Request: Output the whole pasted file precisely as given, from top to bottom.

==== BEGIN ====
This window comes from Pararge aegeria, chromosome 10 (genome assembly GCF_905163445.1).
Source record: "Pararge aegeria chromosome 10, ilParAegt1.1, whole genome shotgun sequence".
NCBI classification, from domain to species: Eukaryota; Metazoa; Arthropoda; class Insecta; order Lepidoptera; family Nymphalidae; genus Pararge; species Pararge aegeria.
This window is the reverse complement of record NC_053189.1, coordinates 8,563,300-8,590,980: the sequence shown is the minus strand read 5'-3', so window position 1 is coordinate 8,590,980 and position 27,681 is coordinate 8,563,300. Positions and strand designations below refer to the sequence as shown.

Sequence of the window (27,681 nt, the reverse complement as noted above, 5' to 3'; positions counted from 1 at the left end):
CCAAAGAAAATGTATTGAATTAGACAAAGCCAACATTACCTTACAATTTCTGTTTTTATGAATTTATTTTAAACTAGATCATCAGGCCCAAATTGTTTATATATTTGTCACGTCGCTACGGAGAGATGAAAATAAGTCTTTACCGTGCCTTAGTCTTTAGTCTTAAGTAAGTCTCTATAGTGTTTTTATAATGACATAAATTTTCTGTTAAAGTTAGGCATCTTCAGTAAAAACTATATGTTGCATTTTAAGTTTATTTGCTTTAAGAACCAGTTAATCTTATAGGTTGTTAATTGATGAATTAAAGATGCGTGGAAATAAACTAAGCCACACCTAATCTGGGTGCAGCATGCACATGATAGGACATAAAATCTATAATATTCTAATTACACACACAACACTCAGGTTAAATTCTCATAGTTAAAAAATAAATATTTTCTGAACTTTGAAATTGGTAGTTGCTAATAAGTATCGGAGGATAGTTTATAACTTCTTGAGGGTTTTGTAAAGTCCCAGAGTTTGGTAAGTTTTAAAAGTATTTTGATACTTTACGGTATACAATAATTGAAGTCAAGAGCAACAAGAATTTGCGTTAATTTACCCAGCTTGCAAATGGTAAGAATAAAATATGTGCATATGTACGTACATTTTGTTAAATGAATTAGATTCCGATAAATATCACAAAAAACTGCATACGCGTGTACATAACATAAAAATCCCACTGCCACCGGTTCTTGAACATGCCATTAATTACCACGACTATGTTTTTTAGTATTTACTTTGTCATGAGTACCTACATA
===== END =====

This window comes from Pararge aegeria, chromosome 10 (genome assembly GCF_905163445.1).
Source record: "Pararge aegeria chromosome 10, ilParAegt1.1, whole genome shotgun sequence".
NCBI classification, from domain to species: Eukaryota; Metazoa; Arthropoda; class Insecta; order Lepidoptera; family Nymphalidae; genus Pararge; species Pararge aegeria.
This window is the reverse complement of record NC_053189.1, coordinates 8,563,300-8,590,980: the sequence shown is the minus strand read 5'-3', so window position 1 is coordinate 8,590,980 and position 27,681 is coordinate 8,563,300. Positions and strand designations below refer to the sequence as shown.

Sequence of the window (27,681 nt, the reverse complement as noted above, 5' to 3'; positions counted from 1 at the left end):
CCAAAGAAAATGTATTGAATTAGACAAAGCCAACATTACCTTACAATTTCTGTTTTTATGAATTTATTTTAAACTAGATCATCAGGCCCAAATTGTTTATATATTTGTCACGTCGCTACGGAGAGATGAAAATAAGTCTTTACCGTGCCTTAGTCTTTAGTCTTAAGTAAGTCTCTATAGTGTTTTTATAATGACATAAATTTTCTGTTAAAGTTAGGCATCTTCAGTAAAAACTATATGTTGCATTTTAAGTTTATTTGCTTTAAGAACCAGTTAATCTTATAGGTTGTTAATTGATGAATTAAAGATGCGTGGAAATAAACTAAGCCACACCTAATCTGGGTGCAGCATGCACATGATAGGACATAAAATCTATAATATTCTAATTACACACACAACACTCAGGTTAAATTCTCATAGTTAAAAAATAAATATTTTCTGAACTTTGAAATTGGTAGTTGCTAATAAGTATCGGAGGATAGTTTATAACTTCTTGAGGGTTTTGTAAAGTCCCAGAGTTTGGTAAGTTTTAAAAGTATTTTGATACTTTACGGTATACAATAATTGAAGTCAAGAGCAACAAGAATTTGCGTTAATTTACCCAGCTTGCAAATGGTAAGAATAAAATATGTGCATATGTACGTACATTTTGTTAAATGAATTAGATTCCGATAAATATCACAAAAAACTGCATACGCGTGTACATAACATAAAAATCCCACTGCCACCGGTTCTTGAACATGCCATTAATTACCACGACTATGTTTTTTAGTATTTACTTTGTCATGAGTACCTACATA